The Wall

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In my philosophy class, we read We by Yegevny Zamyatin. In that society, there is a wall that confines people, who are all named with alphanumeric codes. The wall and the operations they receive are meant to prevent them from having an imagination so they can't rise up against the government.


This reminds me of a story that takes place in a similar time period, Pink Floyd's 1979 album "The Wall." Instead of the government cutting the people off, the protagonist, Pink, cuts himself off by building a metaphorical wall in his mind. He loses his father in WWII as a child, his mother is too protective of him, his teachers are belittling, and his marriage is failing. His rage and his sheltered life lead him to destructive actions, such as destroying a hotel room and using drugs. Each person who wrongs him is "another brick in the wall" until he realizes exactly how massive this wall is and he will have to either tear it down or learn to live in seclusion. He doesn't know what's happening outside the wall and he can't learn anything from people. Eventually, he is reduced to learning from his memories and having delusions. The memories of the people who hurt him become distorted into other symbols, and they put him on trial and sentence him to tear down the wall. It's a pretty sweet album. You can listen to it here. The album artwork itself is interesting; the front and back look like this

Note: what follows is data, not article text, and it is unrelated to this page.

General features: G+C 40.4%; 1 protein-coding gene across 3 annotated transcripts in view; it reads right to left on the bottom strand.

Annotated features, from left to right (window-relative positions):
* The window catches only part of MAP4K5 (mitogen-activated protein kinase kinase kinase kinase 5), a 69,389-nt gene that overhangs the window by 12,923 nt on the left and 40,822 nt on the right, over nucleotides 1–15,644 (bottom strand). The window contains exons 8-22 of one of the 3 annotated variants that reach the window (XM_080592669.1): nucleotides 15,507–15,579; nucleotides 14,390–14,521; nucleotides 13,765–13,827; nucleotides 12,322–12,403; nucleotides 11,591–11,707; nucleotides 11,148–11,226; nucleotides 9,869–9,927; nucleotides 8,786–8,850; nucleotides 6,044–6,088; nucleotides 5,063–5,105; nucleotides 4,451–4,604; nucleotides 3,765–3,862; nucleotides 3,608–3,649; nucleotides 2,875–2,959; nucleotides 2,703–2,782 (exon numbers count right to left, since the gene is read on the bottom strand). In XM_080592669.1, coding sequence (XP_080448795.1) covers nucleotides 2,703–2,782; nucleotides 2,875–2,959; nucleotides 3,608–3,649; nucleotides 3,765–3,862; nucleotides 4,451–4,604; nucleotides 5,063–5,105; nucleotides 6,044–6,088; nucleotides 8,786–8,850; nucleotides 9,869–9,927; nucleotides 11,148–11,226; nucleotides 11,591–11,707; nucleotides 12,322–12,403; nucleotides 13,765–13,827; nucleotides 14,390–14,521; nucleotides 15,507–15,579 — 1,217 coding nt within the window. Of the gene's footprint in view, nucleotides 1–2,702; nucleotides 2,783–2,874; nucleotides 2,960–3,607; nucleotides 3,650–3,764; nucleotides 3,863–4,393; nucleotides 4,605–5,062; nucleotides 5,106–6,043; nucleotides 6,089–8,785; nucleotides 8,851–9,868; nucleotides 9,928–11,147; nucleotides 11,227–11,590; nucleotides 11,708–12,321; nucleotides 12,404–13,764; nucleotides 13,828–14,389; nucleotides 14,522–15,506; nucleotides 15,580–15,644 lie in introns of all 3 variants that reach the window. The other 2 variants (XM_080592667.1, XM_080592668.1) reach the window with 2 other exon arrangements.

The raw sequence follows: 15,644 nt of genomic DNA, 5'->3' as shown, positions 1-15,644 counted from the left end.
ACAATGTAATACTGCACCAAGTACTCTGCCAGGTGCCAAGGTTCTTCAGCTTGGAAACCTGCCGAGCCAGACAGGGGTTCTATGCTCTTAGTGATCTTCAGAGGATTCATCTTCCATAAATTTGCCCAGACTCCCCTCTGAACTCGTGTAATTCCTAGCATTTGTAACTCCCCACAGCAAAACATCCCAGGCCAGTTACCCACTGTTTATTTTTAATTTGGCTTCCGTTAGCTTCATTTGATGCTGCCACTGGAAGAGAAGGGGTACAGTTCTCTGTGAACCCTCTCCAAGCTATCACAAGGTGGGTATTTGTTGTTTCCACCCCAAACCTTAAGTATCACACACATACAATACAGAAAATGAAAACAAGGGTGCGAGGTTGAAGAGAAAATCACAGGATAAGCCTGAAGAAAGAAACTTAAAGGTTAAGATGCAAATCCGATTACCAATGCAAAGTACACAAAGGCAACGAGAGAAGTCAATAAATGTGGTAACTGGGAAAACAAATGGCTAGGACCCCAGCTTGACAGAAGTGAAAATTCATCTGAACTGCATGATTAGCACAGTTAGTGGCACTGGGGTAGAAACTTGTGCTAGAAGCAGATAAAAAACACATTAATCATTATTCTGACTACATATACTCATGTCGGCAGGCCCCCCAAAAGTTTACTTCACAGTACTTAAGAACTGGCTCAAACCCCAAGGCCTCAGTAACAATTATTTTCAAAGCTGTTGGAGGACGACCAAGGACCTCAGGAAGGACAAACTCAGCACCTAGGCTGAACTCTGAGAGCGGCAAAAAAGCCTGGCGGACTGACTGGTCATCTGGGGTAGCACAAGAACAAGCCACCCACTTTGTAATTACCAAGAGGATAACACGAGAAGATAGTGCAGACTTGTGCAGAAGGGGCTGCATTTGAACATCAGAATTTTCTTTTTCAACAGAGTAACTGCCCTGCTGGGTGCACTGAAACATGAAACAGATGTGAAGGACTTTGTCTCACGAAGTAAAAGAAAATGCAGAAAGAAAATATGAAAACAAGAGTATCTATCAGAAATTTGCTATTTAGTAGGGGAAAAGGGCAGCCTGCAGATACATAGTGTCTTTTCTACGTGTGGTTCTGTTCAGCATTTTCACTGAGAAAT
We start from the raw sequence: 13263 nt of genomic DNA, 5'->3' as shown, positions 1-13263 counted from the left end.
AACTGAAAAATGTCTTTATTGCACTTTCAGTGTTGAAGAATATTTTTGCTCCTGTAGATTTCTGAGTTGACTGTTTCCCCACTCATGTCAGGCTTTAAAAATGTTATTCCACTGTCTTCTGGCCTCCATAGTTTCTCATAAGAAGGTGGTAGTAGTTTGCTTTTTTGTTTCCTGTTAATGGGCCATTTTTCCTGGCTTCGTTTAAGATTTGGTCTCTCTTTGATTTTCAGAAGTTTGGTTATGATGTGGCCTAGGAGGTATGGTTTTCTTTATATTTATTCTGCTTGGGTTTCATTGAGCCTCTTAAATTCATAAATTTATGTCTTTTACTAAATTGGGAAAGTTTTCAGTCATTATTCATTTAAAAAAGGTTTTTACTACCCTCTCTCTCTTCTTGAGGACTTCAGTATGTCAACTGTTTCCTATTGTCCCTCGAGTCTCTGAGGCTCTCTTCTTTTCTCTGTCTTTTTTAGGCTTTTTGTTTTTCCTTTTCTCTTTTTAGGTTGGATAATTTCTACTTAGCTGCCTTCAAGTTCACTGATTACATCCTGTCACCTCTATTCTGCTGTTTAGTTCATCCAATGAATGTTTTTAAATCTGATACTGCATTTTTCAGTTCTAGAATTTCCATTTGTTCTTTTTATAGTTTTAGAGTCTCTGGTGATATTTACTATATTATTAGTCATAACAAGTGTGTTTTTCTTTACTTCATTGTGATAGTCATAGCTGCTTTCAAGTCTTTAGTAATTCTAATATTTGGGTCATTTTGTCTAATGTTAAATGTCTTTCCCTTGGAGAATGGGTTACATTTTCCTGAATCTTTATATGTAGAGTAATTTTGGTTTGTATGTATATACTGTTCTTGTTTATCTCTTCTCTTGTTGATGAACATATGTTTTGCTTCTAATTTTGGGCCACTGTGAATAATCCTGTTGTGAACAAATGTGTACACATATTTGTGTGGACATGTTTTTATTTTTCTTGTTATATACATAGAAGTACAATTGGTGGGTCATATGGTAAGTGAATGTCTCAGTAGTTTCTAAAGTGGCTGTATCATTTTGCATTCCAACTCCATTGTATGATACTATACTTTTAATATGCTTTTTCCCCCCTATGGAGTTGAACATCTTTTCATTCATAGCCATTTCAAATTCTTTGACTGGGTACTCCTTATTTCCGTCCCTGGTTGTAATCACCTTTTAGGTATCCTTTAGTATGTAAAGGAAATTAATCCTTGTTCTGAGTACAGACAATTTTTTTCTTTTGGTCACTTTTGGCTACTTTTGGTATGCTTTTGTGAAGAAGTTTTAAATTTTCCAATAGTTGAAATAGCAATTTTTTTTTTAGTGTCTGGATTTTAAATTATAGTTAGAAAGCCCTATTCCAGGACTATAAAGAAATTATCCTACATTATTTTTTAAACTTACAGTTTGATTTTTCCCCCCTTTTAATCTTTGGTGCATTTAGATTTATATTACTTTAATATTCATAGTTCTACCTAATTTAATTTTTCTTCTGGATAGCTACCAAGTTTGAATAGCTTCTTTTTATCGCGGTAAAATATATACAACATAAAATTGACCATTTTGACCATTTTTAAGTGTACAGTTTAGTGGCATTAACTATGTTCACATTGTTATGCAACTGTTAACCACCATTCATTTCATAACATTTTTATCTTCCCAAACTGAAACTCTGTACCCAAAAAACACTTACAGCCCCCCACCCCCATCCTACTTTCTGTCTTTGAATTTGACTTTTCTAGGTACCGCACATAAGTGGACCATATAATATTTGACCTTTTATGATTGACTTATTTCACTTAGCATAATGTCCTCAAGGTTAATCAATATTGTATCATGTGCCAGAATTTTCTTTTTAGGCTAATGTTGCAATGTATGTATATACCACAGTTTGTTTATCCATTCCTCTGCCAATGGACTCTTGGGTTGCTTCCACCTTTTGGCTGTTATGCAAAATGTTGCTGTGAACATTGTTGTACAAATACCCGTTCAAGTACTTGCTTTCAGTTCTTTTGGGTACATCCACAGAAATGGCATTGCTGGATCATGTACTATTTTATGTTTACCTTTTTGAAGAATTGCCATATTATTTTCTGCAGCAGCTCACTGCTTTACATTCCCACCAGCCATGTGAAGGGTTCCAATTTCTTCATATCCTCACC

The Wall album cover
But when you open it, it looks like this to show what's happening on the other side of the wall.


briana.993's picture

If you liked We you should

If you liked We you should check out the book The Anthem by Ayn Rand! It explores the same kind of concepts and it's a quick read! In her dystopia there is no longer the word or concept of "I" which is a pretty trippy thing to contemplate.